The Global Financial Crisis: Impact on Asia and Emerging Consensus

Publication | February 2011

The financial crisis, initially traced to subprime mortgage market in the United States (US) and the resulting deleveraging process by global financial institutions involved in highly complex financial transactions, marks the first global financial crisis of the 21st century. Few countries linked to the global financial markets and international trade were spared from the sudden downturn as the financial system imploded in September 2008. The propagation or succession of interlinked events was visible to all - from the sudden and unexpected freezing of the securitization industry to the ensuing adjustment through shrinking of bank balance sheets and the resulting pervasive flight to quality. The confluence of these events wreaked havoc across markets and countries around the world.

In the US, the credit squeeze and the ensuing impact on real estate and housing asset markets led firms and households to reduce spending, resulting in a sharp economic slowdown. Across the rest of the world, economies reeled as banks began calling in loans to reduce the large counterparty credit risk, including those in seemingly riskier emerging markets. These first round effects soon gave way to second round effects through slower export demand, further weakening global economic growth.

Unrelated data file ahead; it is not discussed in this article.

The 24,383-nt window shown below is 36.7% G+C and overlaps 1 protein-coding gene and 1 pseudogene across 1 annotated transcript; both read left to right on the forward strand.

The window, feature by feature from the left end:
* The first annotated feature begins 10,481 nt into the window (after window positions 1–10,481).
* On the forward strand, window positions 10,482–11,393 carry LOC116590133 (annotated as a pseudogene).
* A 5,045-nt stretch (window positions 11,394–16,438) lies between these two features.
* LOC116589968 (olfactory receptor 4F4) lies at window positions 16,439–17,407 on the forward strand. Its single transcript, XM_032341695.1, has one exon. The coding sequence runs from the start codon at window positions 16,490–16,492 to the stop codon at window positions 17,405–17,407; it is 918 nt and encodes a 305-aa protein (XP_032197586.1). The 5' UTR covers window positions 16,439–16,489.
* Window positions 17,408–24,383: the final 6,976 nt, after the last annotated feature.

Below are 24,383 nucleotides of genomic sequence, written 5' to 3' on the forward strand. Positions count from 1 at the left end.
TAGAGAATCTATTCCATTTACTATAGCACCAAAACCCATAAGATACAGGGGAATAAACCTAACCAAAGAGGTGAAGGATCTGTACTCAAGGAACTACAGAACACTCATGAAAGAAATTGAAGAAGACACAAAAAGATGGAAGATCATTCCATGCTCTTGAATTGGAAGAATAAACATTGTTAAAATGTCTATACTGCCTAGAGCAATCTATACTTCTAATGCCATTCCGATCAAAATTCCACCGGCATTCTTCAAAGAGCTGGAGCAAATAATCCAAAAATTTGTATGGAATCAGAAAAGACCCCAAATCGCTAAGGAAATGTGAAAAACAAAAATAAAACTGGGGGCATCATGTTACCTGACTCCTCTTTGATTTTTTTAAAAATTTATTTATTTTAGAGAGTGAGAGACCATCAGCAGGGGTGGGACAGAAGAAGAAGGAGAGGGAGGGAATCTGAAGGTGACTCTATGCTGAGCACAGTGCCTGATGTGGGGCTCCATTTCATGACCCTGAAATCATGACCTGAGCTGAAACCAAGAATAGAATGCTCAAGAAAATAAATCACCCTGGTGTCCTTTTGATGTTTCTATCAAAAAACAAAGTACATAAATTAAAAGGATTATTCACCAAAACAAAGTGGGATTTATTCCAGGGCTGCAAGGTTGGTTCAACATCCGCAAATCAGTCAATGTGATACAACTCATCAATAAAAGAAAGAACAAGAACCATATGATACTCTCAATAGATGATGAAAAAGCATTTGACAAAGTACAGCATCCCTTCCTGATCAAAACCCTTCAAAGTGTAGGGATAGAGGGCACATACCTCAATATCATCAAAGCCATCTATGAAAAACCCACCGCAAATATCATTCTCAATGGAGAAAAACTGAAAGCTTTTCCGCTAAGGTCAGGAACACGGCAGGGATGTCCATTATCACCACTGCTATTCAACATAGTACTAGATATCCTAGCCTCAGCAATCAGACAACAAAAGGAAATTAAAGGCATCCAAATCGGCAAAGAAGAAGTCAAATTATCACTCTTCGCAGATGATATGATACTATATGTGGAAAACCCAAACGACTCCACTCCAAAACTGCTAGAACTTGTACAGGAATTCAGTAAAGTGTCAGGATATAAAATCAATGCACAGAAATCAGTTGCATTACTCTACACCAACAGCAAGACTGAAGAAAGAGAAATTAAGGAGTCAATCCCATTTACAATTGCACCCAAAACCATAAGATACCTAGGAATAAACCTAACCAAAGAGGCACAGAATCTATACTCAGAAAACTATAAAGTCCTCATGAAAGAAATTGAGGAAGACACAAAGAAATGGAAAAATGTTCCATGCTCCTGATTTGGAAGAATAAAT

• Introduction
  • The Impact fo the Crisis on Asia and Policy Measures Adopted
  • ADB's Countercyclical Support Program
  • Global Financial Crisis: What Have We Learned?
  • Conclusion
  • References

Additional Details

  • Economics
  • Finance sector development

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